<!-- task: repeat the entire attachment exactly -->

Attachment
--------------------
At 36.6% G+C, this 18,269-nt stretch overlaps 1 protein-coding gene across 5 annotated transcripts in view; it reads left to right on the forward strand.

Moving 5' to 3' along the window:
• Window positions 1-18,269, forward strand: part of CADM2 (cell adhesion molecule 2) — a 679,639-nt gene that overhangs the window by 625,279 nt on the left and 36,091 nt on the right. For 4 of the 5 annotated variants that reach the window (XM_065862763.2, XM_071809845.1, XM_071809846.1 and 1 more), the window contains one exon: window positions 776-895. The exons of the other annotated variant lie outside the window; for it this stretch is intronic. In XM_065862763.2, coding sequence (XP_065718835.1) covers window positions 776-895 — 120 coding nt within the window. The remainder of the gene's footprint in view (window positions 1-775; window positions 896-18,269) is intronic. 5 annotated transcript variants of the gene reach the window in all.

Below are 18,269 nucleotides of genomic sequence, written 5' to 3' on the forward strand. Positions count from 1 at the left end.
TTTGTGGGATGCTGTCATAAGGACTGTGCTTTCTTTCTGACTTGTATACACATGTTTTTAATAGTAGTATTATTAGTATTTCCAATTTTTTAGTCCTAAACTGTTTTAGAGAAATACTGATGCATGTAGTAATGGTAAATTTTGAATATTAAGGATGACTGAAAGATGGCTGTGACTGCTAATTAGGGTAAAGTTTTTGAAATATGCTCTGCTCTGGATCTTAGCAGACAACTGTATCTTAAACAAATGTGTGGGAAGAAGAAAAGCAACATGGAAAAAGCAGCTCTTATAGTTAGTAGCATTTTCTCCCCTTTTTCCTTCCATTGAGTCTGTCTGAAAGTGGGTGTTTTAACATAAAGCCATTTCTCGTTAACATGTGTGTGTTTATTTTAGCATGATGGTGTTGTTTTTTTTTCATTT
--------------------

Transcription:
At 36.6% G+C, this 18,269-nt stretch overlaps 1 protein-coding gene across 5 annotated transcripts in view; it reads left to right on the forward strand.

Moving 5' to 3' along the window:
• Window positions 1-18,269, forward strand: part of CADM2 (cell adhesion molecule 2) — a 679,639-nt gene that overhangs the window by 625,279 nt on the left and 36,091 nt on the right. For 4 of the 5 annotated variants that reach the window (XM_065862763.2, XM_071809845.1, XM_071809846.1 and 1 more), the window contains one exon: window positions 776-895. The exons of the other annotated variant lie outside the window; for it this stretch is intronic. In XM_065862763.2, coding sequence (XP_065718835.1) covers window positions 776-895 — 120 coding nt within the window. The remainder of the gene's footprint in view (window positions 1-775; window positions 896-18,269) is intronic. 5 annotated transcript variants of the gene reach the window in all.

Below are 18,269 nucleotides of genomic sequence, written 5' to 3' on the forward strand. Positions count from 1 at the left end.
TTTGTGGGATGCTGTCATAAGGACTGTGCTTTCTTTCTGACTTGTATACACATGTTTTTAATAGTAGTATTATTAGTATTTCCAATTTTTTAGTCCTAAACTGTTTTAGAGAAATACTGATGCATGTAGTAATGGTAAATTTTGAATATTAAGGATGACTGAAAGATGGCTGTGACTGCTAATTAGGGTAAAGTTTTTGAAATATGCTCTGCTCTGGATCTTAGCAGACAACTGTATCTTAAACAAATGTGTGGGAAGAAGAAAAGCAACATGGAAAAAGCAGCTCTTATAGTTAGTAGCATTTTCTCCCCTTTTTCCTTCCATTGAGTCTGTCTGAAAGTGGGTGTTTTAACATAAAGCCATTTCTCGTTAACATGTGTGTGTTTATTTTAGCATGATGGTGTTGTTTTTTTTTCATTT